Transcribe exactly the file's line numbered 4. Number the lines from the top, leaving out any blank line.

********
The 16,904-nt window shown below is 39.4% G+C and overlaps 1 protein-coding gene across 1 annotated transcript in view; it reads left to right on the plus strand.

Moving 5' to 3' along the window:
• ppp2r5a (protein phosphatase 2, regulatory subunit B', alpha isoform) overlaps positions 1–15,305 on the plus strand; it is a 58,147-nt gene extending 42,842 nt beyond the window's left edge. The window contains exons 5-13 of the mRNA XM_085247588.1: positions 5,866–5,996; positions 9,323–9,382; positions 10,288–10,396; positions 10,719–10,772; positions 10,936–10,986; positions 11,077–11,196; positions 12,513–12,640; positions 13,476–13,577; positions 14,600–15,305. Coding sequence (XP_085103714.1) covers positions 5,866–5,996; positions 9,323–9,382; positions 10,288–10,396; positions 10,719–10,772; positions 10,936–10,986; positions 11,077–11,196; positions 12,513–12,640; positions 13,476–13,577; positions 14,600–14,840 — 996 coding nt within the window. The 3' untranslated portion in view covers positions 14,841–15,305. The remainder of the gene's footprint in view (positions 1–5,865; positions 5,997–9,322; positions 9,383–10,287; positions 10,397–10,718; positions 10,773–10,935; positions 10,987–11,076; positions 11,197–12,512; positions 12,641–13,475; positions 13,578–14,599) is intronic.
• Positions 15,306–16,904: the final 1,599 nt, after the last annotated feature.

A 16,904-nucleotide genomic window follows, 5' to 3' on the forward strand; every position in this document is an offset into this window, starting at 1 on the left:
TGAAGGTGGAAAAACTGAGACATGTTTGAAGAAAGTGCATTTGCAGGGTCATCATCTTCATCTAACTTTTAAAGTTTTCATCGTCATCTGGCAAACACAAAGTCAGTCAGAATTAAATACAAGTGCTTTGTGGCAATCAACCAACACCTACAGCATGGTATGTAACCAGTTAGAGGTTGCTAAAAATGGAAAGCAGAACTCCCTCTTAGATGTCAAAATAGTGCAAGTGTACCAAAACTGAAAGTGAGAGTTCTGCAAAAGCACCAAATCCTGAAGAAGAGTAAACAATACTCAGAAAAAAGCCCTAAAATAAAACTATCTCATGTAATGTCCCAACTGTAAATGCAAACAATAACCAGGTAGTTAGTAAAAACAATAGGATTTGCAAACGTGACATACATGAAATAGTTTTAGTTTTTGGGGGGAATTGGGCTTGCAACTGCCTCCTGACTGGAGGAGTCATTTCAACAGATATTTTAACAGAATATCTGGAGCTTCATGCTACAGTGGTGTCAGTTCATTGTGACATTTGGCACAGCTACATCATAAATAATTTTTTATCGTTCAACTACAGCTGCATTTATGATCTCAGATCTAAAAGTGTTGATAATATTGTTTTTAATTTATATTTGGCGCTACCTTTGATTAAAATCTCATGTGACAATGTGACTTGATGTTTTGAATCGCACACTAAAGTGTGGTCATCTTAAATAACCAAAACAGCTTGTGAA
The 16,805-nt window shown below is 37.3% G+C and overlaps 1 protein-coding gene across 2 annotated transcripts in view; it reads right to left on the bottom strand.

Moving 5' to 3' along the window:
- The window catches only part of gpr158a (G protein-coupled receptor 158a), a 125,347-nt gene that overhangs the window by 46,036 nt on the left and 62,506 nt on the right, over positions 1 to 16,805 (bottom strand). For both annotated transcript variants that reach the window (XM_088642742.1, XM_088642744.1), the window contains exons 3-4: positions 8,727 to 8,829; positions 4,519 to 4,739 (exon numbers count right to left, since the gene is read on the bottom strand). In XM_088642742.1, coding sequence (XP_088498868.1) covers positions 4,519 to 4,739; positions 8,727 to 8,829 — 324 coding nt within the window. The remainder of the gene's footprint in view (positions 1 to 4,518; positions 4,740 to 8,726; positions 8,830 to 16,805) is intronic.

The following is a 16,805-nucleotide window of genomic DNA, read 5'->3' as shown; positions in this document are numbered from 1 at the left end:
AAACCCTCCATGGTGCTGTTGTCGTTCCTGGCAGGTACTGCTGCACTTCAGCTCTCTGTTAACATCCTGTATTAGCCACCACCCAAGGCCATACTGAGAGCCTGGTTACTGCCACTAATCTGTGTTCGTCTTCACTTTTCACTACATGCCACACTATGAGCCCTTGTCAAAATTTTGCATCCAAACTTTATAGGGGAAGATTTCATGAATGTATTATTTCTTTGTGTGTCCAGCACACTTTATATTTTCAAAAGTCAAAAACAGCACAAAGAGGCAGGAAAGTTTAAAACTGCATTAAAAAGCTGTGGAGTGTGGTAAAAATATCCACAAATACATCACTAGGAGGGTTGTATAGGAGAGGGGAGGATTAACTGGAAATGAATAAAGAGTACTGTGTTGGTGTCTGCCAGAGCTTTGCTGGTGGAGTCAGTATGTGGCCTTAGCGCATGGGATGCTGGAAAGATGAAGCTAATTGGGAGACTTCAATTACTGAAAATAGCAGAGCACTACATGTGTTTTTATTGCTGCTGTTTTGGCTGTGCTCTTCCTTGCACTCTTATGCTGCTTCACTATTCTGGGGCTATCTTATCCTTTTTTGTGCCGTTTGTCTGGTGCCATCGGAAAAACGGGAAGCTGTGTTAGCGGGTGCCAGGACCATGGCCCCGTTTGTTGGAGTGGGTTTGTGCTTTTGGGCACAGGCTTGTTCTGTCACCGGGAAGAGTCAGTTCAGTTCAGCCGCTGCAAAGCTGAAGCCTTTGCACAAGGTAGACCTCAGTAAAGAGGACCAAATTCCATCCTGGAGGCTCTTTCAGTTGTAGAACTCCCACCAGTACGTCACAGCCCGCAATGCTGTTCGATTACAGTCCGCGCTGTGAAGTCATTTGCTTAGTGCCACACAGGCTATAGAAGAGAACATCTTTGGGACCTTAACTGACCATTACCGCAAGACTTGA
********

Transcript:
• Positions 15,306–16,904: the final 1,599 nt, after the last annotated feature.